Let's talk DIY lights


#1584

When I told @TDubWilly I was going to wait until my grow finished before installing my new lights, he said, “Why? Would you not put them in the sun if you could?”

So… I installed them this morning!

Only dropped a driver on a plant twice too.


#1585

Nice really nice


#1586

I’m not gonna lie, was kind of thinking the same as @TDubWilly. But figured I’ve given you enough bad ideas lol. Better to let him take this one. It looks great!

How do you feel coverage and everything is with the three bars?


#1587

I think the coverage will be perfect. I’ll be orienting them the other way for the next grow but due to how the tent is currently set up I couldn’t do that right now. For now it should be fine. Sure is nice to look at without the blurple!


#1588

Glad you’re digging them @Bogleg . I’d kind of feel like a jackass if you weren’t happy.


#1589

Well, we’ll see how they work on the next grow and then I can determine if you are a jackass or not.

Just kidding! I’m super happy with how they look. I am probably just as anxious to finish this grow for the weed as I am for the opportunity to tweak and perfect my wiring.


#1590

One of things I am going to do before I start the next grow is put WiFi enabled switches on the lights. Once I perfect building them on a regular power cord I will install them on the lights. I am going to use a buck converter to convert the incoming current down to 5v to power the relay and little WiFi card. I got some small junction boxes I am going to use to house the electronics. Then I will be able to turn the lights on and off from anywhere. After that I’ll look into dimming options.


#1591

Hahaha, all good! I have big shoulders, can take a little abuse.


#1592

Not necessarily 45min :joy:… After 15min is :fire:… Need to install a fan :triumph:


#1593

Definitely if that’s the case.


#1594

The temperature is 150F. I don’t know if the meter is good but this I have in hand (even meter)


#1595

Surprisingly enough, 150f is within safe operation range on most leds. Not say your led is same temp as heatsink though. Get some air moving over it and should be good.


#1596

Good to know that :+1:. I forgot where I put my bag whit small fans :joy:


#1597

Even a small and quiet fan will make a huge difference and hardly cost anything to run. Heat sink performance goes up by about a factor of 4X when you run a little air through it. Nice you have a bag of fans.

For those of you that don’t: Electronic Goldmine has a large assortment for 5-10 dollars each.


#1598

While fans help, I don’t think it’s completely accurate to say they will help 4x. If I put a fan blowing directly on the bar stock my strips are mounted to it lowers the measured temp on the bar stock a few degrees at best. With 1-2 degrees Fahrenheit lower measured on case temps. That’s not enough to justify running a fan on them.

In a different scenario where the case temps and sink temps are running more than twice the ambient atmosphere temps, the difference will be more significant. But even my cobs that usually measure around 40-50c, no fan is going to drop that to even 25c.


#1599

True, a fan won’t make that much difference on bar stock. But when you have a bunch of fins close together, a fan will continuously change the air next to the fins with new room temperature air. Without the fan, the air between fins may get to a much higher temperature so much less heat transfer occurs. If you can orient the fins vertically, convection will be your friend. Unfortunately, for our case most fins will be horizontal so very little air moves through them. That 4x figure is from several engineering papers about active versus passive heat sinks.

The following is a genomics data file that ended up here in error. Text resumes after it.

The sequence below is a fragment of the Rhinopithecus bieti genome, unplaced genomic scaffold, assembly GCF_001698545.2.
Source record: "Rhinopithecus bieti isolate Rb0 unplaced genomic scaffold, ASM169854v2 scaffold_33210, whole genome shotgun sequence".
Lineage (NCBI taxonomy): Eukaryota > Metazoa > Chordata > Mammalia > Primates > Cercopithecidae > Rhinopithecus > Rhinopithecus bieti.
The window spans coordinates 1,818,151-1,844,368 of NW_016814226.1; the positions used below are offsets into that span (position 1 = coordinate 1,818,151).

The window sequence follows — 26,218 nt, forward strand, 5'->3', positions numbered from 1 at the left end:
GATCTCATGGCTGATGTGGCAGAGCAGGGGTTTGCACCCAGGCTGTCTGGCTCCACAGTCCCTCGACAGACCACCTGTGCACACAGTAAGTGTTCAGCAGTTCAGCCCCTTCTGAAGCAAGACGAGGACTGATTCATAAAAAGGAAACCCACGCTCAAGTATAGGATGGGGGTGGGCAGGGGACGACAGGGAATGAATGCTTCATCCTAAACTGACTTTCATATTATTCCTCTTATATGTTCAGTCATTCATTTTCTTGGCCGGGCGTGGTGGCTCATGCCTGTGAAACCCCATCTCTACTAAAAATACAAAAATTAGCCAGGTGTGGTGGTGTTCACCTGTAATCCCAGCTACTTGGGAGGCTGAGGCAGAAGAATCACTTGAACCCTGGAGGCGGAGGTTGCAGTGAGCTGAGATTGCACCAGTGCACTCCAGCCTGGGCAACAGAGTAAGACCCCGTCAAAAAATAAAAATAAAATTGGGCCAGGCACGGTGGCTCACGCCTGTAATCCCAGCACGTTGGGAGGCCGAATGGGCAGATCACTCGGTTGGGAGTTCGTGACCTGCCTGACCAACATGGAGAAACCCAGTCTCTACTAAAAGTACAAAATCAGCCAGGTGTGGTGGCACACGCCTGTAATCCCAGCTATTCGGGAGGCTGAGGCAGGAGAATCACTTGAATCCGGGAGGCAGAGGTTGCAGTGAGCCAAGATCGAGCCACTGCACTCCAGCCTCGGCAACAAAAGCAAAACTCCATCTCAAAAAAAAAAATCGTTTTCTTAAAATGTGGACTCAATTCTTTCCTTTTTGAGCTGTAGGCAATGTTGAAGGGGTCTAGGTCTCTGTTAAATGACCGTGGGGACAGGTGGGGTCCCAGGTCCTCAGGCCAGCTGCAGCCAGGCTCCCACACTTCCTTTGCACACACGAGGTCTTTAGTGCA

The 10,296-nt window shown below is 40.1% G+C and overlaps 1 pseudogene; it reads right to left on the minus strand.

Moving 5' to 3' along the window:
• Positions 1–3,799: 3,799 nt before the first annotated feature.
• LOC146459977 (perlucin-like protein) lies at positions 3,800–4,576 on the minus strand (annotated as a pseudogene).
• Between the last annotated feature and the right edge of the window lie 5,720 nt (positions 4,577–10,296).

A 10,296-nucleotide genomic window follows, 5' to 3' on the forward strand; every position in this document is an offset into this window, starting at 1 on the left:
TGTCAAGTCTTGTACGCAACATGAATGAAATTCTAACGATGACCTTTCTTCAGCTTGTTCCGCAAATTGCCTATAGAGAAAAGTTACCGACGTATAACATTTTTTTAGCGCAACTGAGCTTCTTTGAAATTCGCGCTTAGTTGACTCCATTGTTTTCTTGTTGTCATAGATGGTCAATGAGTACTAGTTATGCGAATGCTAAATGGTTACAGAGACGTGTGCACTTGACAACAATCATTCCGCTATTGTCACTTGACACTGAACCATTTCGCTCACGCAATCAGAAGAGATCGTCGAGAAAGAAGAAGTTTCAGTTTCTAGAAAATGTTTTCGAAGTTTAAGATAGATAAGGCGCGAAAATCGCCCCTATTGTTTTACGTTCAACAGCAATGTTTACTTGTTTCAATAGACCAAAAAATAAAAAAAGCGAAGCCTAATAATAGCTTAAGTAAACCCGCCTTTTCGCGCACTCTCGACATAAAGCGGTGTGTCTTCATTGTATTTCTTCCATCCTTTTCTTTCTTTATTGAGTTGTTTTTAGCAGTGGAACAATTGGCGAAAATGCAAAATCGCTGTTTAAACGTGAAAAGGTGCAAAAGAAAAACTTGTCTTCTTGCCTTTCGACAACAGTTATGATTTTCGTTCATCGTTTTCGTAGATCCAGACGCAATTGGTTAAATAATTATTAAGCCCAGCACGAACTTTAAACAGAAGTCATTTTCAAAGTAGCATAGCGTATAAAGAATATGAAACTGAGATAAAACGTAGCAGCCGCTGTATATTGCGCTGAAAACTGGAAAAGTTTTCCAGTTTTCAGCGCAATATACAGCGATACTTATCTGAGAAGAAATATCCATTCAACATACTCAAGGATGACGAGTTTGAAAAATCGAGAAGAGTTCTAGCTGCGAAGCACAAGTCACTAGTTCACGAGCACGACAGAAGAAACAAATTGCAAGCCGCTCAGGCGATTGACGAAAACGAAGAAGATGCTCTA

Pin-style heat sinks are designed for running without fans. Microprocessor heat sinks with their tiny gaps between fins ARE designed for fans.


#1600

I understand what you’re saying, but we’re not building microprocessors either.

I have linear extrusion heatsinks that I can guarantee a fan won’t drop 2x let alone 4x. It has very little to do with the style of heatsink, and a little to do with the spacing on fins, pins, or whatever else is used. And just about everything to do with how the heatsink is loaded.

We were responding to @M4ur light right? It’s the perfect example in my opinion. To reduce 150f x4 that means a fan will drop that to 35f. Ain’t happening bro.

I’m sure if we loaded a small enough heatsink up thermally a fan could show results in that neighborhood. And in engineer lingo, they would be correct. But those numbers aren’t realistic for us in our typical everyday uses.


#1601

You need to factor in the thermal mass, heat load, thermal capacity, ambient temperature etc. Air is a poor conductor for sure but 4X efficiency to me wouldn’t mean a 4X drop in temperature but the ability to handle 4X the heat rejection. That’s where finned heatsinks will perform as a simple function of more surface area.


#1602

In a past life I was an engineer that specialized in military infrared systems which are all very concerned with heat load and power dissipation when cooling to 65°K. I’ve worked on everything from cryostats to Stirling cycle, split Stirling cryopumps to a Dewar full of He.


#1603

Exactly, performance going up is subjective. Under different circumstances, people would think you’re crazy for using the cheap thermal tape to put that much power on rectangle tubing. But how’s it working? They put efficient enough leds on a decent pcb and the rest is history.